The Problem with WAF (Again)

Jim Bird yesterday raised the same critique of web application firewalls (WAF) that we have seen since they were first introduced — they are non-trivial and not-perfect:

For some teams, especially teams that are not building out-of-the-box simple web apps, and Agile teams that are following Continuous Delivery with frequent deployments to production, or Continuous Deployment updating production several times a day, that’s a lot of work.

And WAFs add to operational cost and complexity, and there is a performance cost as well. And like a lot of the other appsec “solutions” available today, WAFs only protect you from some problems and leave others open.

I do not disagree in principle, but this is just another way of saying we want something more effective for less cost.

As long as we’re posting our wishes why not push the onus back onto developers? Can’t they just develop more useful and secure code for less cost?

It has to be simpler. It’s too hard to write secure software, too easy for even smart programmers to make bad mistakes – it’s like having a picnic in a minefield. The tools that we have today cost too much and find too little. Building secure software is expensive, inefficient, and there is no way to know when you have done enough.

There aren’t any easy answers, simple solutions. But I’m still going to look for them.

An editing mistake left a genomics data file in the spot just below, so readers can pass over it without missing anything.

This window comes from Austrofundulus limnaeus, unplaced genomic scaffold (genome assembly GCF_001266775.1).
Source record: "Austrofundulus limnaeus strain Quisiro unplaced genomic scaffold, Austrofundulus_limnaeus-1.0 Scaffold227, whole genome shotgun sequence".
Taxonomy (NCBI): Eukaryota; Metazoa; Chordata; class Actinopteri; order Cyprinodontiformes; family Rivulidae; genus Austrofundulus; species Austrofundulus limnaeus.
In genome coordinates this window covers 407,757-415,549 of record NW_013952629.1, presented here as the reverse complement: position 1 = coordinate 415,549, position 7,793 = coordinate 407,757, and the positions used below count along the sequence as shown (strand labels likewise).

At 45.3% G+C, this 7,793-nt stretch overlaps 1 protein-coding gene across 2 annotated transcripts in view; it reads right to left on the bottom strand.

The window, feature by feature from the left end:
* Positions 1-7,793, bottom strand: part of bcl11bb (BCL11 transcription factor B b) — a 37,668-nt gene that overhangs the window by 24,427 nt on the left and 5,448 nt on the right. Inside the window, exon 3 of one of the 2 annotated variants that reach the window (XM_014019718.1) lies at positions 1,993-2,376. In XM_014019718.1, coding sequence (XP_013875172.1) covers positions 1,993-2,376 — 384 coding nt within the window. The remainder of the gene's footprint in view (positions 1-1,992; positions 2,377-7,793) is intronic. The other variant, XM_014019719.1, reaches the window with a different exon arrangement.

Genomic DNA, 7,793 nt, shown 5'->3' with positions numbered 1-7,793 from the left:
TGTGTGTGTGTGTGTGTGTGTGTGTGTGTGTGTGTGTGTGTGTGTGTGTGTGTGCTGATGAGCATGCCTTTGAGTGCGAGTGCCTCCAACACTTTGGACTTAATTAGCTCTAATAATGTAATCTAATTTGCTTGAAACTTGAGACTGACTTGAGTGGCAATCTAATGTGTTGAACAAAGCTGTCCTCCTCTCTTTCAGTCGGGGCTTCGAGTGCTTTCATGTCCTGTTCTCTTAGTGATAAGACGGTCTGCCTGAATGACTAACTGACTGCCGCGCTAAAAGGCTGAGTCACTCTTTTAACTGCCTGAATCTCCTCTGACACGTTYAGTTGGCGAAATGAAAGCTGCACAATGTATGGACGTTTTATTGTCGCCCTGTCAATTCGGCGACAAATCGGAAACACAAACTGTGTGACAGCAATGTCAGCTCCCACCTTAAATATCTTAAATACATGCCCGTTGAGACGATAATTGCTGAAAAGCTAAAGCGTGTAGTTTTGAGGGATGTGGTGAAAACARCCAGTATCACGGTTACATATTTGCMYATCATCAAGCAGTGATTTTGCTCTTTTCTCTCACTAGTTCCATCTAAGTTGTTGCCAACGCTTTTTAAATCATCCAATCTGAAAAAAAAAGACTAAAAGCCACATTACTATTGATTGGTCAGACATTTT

Can’t hurt to look, right? There has to be an easy assembly-line way to make coding more like making a picnic basket from McDonalds instead of all the complicated and messy work of cooking in a kitchen…even for a day in the minefields. Good analogy, Jim. That security problem was easy to solve in the real world, right?

Clearing minefields is a long, slow, time-consuming process, and there is no room for error.

Oh well, move along. Nothing to see here. Don’t look at Jim’s poor analogy blown to bits.

Interesting also that the latest and least costly mine detection systems could also be the most dangerous to a picnic…but I digress.

I smell a mine. No, wait, it's just your cheese.

Mines might be too extreme an example — risk of failure too catastrophic. What about just wearing special shoes on picnics to be healthier? Looks like they might also have run (pun not intended) into some technical problems.

The Environmental Protection Agency says they have settled with the manufacturer of Crocs over a case of unproven health claims.

Perhaps Henry Ford put it best, when he famously said the cost of practicing security was never justified:

Security is bunk. If you are safe, you don’t need it: if you are breached it is too late.

Ok, I confess I adapted that. He actually was speaking about the cost of exercise to stay healthy…

Exercise is bunk. If you are healthy, you don’t need it: if you are sick you should not take it.

On the contrary, the low cost of exercise (while you don’t “need” it) may in fact be part of the benefit. You invest while you are healthy as a preventative measure because if you try to use shortcuts or put it in later you will not achieve the same return on investment.

Back to the WAF, Jim might find that “a lot of work” spent on security for the firewall might actually be worth it in terms of understanding security of his apps better, improving them overall, as well as preventing breaches and known attacks. I wager he will find the cheap and easy cure for application security around the same time that he finds the cheap and easy cure for health.

Easy Street
Even if you find it, it might not go where you want today (Photo by me)

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